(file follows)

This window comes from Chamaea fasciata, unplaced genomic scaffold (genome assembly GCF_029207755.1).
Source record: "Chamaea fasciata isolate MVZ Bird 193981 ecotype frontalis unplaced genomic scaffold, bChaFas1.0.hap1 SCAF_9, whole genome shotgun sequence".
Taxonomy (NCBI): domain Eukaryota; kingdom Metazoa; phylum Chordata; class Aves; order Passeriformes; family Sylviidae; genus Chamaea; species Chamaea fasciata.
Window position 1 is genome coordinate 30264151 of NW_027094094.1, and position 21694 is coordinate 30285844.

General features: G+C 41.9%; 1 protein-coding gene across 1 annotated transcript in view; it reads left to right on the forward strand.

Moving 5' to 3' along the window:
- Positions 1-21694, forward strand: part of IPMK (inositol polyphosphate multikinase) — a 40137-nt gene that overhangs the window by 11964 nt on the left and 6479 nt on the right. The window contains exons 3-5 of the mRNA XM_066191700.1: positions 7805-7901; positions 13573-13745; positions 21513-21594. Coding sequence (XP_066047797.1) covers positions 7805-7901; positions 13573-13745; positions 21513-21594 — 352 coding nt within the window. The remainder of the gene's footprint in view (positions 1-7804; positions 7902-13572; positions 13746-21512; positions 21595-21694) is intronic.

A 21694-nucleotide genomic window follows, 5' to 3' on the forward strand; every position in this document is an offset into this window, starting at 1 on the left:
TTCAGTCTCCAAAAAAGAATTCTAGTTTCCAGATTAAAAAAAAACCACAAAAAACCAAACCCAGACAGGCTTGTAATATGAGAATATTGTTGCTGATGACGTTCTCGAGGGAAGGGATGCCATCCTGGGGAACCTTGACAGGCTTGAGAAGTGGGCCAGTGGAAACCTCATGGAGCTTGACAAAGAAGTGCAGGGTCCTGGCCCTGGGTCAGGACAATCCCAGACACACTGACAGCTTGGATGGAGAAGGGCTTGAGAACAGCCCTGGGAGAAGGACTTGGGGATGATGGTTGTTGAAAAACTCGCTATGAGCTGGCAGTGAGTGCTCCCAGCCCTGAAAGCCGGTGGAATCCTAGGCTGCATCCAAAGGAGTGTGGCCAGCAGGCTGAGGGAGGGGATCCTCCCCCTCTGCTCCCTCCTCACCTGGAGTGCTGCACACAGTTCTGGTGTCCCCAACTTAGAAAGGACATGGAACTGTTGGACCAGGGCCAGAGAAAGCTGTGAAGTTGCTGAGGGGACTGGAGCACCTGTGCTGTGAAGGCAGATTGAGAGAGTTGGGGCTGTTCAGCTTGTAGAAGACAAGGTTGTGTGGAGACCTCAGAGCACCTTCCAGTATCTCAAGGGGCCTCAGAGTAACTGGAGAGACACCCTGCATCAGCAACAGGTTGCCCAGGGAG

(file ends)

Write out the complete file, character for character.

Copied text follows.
This window comes from Chamaea fasciata, unplaced genomic scaffold (genome assembly GCF_029207755.1).
Source record: "Chamaea fasciata isolate MVZ Bird 193981 ecotype frontalis unplaced genomic scaffold, bChaFas1.0.hap1 SCAF_9, whole genome shotgun sequence".
Taxonomy (NCBI): domain Eukaryota; kingdom Metazoa; phylum Chordata; class Aves; order Passeriformes; family Sylviidae; genus Chamaea; species Chamaea fasciata.
Window position 1 is genome coordinate 30264151 of NW_027094094.1, and position 21694 is coordinate 30285844.

General features: G+C 41.9%; 1 protein-coding gene across 1 annotated transcript in view; it reads left to right on the forward strand.

Moving 5' to 3' along the window:
- Positions 1-21694, forward strand: part of IPMK (inositol polyphosphate multikinase) — a 40137-nt gene that overhangs the window by 11964 nt on the left and 6479 nt on the right. The window contains exons 3-5 of the mRNA XM_066191700.1: positions 7805-7901; positions 13573-13745; positions 21513-21594. Coding sequence (XP_066047797.1) covers positions 7805-7901; positions 13573-13745; positions 21513-21594 — 352 coding nt within the window. The remainder of the gene's footprint in view (positions 1-7804; positions 7902-13572; positions 13746-21512; positions 21595-21694) is intronic.

A 21694-nucleotide genomic window follows, 5' to 3' on the forward strand; every position in this document is an offset into this window, starting at 1 on the left:
TTCAGTCTCCAAAAAAGAATTCTAGTTTCCAGATTAAAAAAAAACCACAAAAAACCAAACCCAGACAGGCTTGTAATATGAGAATATTGTTGCTGATGACGTTCTCGAGGGAAGGGATGCCATCCTGGGGAACCTTGACAGGCTTGAGAAGTGGGCCAGTGGAAACCTCATGGAGCTTGACAAAGAAGTGCAGGGTCCTGGCCCTGGGTCAGGACAATCCCAGACACACTGACAGCTTGGATGGAGAAGGGCTTGAGAACAGCCCTGGGAGAAGGACTTGGGGATGATGGTTGTTGAAAAACTCGCTATGAGCTGGCAGTGAGTGCTCCCAGCCCTGAAAGCCGGTGGAATCCTAGGCTGCATCCAAAGGAGTGTGGCCAGCAGGCTGAGGGAGGGGATCCTCCCCCTCTGCTCCCTCCTCACCTGGAGTGCTGCACACAGTTCTGGTGTCCCCAACTTAGAAAGGACATGGAACTGTTGGACCAGGGCCAGAGAAAGCTGTGAAGTTGCTGAGGGGACTGGAGCACCTGTGCTGTGAAGGCAGATTGAGAGAGTTGGGGCTGTTCAGCTTGTAGAAGACAAGGTTGTGTGGAGACCTCAGAGCACCTTCCAGTATCTCAAGGGGCCTCAGAGTAACTGGAGAGACACCCTGCATCAGCAACAGGTTGCCCAGGGAG